Kudos to the state of Arizona State for proving that innovative problem solving is alive and well in the Grand Canyon State.
This past week, Governor Ducey signed into law landmark legislation that creates a blueprint for how all states should handle home sharing platforms such as HomeAway and Airbnb. Not willing to rely on out-of-date, arcane regulation, created long before the first .com, Arizona chose the path of regulatory and legislative disruption. The result was Senate Bill 1350. Read more
Debating Internet Sales Taxes – Steve DelBianco (NetChoice) v UT Sen. Curt Bramble (NSCL)
More than 2.5 million fans are expected to attend games at Coors Field this season. And many are expected to be playing along on their computers and smartphones, too, with fantasy sports enhancing the fan experience like never before.
That is why Colorado lawmakers are on the right track with proposed legislation to preserve fans’ access to these services.
April 15 is one of the least liked and certainly the most expensive days of the year for many Americans. It is Tax Day when we all must ensure that we have paid our fair share. But, if big-box retailers get their way, every day will be tax day for small online sellers.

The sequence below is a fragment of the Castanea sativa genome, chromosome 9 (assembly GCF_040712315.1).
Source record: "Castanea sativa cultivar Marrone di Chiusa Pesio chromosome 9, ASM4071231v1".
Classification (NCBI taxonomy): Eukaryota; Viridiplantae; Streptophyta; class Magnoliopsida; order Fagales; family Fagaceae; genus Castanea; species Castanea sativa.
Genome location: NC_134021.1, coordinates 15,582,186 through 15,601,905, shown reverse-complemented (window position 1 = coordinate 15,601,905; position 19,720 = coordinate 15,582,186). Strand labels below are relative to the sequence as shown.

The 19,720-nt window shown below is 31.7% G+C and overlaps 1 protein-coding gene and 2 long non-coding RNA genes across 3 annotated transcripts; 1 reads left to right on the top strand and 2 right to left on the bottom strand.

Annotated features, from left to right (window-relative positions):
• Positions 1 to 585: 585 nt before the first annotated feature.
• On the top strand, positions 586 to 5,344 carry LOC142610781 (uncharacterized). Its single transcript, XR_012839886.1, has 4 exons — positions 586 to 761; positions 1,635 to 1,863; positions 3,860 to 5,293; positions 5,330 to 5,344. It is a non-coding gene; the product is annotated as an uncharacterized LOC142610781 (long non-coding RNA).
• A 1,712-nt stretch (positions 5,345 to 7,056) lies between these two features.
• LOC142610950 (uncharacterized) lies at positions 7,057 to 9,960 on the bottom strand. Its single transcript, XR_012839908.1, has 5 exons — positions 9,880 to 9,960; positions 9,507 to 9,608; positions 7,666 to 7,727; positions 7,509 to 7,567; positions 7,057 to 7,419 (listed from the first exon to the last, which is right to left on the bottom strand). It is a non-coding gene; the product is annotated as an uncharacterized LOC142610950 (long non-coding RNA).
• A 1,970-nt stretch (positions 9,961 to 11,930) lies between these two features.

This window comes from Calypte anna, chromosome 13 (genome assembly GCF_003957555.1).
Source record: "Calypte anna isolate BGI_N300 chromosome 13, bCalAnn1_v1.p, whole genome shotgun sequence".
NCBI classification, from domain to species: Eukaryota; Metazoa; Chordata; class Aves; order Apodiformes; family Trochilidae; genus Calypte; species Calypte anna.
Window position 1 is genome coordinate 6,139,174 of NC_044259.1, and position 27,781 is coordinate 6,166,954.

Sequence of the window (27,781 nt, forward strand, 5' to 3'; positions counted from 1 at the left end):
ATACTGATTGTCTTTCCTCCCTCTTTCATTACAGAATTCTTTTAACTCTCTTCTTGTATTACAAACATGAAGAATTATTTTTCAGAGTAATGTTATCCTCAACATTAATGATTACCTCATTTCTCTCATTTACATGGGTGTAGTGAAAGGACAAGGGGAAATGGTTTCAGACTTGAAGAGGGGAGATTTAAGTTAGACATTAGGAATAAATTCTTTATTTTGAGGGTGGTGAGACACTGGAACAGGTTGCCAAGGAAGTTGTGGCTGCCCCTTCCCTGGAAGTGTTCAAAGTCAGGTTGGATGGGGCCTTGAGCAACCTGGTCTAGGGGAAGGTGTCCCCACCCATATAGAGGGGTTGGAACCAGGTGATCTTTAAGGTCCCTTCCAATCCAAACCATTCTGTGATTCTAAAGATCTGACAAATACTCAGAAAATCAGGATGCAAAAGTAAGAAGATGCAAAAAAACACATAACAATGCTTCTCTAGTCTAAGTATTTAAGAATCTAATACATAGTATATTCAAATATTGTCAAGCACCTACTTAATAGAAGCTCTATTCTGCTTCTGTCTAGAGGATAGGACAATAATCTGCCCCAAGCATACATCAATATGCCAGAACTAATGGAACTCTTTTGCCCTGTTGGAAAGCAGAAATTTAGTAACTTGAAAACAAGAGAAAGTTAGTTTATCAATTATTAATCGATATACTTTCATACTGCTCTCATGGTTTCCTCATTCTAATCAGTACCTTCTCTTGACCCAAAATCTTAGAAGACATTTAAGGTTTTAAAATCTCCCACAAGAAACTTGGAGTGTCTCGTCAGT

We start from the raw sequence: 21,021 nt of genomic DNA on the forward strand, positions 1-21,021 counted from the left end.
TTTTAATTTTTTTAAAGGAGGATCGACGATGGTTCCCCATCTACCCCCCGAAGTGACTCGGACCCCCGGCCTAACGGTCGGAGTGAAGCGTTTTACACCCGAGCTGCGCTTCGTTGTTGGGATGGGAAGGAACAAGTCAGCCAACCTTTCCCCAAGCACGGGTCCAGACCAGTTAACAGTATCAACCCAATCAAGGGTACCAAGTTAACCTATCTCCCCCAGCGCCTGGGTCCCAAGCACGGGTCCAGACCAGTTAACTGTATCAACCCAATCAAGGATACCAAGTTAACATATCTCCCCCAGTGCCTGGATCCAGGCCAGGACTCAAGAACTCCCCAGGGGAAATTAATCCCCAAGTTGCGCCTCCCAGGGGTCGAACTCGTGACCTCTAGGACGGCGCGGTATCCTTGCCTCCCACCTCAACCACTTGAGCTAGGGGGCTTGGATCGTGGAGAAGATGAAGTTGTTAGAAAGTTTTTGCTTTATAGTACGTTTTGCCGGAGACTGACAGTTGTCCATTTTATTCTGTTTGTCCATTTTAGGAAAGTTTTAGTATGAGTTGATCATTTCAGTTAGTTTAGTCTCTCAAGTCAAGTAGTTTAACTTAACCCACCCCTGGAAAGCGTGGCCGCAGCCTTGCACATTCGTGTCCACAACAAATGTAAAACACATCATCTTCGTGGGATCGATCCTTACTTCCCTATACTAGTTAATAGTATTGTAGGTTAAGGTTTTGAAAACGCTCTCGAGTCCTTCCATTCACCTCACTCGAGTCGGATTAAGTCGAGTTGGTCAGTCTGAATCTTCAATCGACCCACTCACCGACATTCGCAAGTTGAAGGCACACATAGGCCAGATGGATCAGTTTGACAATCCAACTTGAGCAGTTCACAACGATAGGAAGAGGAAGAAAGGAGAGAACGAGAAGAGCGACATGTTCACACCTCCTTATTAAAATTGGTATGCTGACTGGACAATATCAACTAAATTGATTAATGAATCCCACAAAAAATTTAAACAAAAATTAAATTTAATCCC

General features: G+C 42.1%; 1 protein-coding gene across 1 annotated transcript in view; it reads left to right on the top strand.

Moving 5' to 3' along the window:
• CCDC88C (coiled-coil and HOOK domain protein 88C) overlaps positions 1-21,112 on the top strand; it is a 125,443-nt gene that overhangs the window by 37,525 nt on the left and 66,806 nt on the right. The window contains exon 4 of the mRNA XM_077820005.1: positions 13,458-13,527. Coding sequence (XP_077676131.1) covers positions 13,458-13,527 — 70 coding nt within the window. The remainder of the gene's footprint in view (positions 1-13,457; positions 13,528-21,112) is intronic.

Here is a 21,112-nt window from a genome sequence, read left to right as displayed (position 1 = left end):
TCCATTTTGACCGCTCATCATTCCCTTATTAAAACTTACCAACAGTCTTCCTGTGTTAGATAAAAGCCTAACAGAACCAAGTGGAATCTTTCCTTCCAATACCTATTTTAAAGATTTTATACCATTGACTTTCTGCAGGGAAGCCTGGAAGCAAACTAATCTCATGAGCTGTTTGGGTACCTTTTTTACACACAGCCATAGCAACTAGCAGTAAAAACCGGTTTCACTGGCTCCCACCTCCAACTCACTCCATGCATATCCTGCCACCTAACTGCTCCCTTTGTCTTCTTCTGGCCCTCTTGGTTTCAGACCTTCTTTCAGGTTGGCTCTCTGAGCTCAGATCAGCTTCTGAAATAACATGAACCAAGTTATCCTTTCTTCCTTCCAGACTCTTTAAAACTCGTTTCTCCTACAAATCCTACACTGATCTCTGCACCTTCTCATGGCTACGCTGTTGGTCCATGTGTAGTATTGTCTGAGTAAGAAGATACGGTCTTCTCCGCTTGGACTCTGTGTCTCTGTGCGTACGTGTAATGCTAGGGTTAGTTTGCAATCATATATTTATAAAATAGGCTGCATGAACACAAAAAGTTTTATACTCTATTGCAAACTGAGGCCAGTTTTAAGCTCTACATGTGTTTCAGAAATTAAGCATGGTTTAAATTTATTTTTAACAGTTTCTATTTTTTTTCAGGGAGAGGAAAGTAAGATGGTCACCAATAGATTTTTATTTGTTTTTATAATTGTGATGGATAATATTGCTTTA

At both the federal and state levels big box stores are lobbying for new unfair taxes on our nation’s small internet retailers.
Open the Door to Home Sharing in Montgomery County
With its central location to the historic cities of Washington, DC and Baltimore, Montgomery County (MoCo) has consistently maintained a vibrant real estate market and a robust business travel and tourist economy.
The converging of expensive home prices and high real estate taxes with visitor demand makes MoCo an ideal locale for home sharing — a way for homeowners to earn additional revenue through the short-term renting of their properties. Read more
In 2015, Austin was ranked the “Best City to Live in” by WalletHub, a personal-finance forum. However, some members of the 2016 Austin City Council seem to have forgotten that the city’s ability to embrace and foster innovation is what has made the city great.
Sixty-seven percent said that imposing sales tax obligations on businesses that have no physical presence in the state would amount to a statewide sales increase.
Sixty-seven percent of Utahns said the “issue has largely solved itself and requiring small merchants to collect and send taxes to 46 states is overly burdensome.” Only 16 percent said there “should be federal or state laws that require merchants large and small to collect and pay taxes to tax collection agencies in nearly every state.”
Utahns support the current online sales tax system. An overwhelming 78 percent said that the current system is “fine, I like it as it is.” Only 8 percent said “it needs to change. More purchases should be taxed.”
Read the Polling at NetChoice.org/UtahTaxPoll
Emails between taxi medallion owners and the Philadelphia Parking Authority have revealed a too-cozy relationship between the regulated and the regulator (“Taxis, PPA join against Uber,” Thursday). Shrugging it off as business as usual only justifies bad behavior.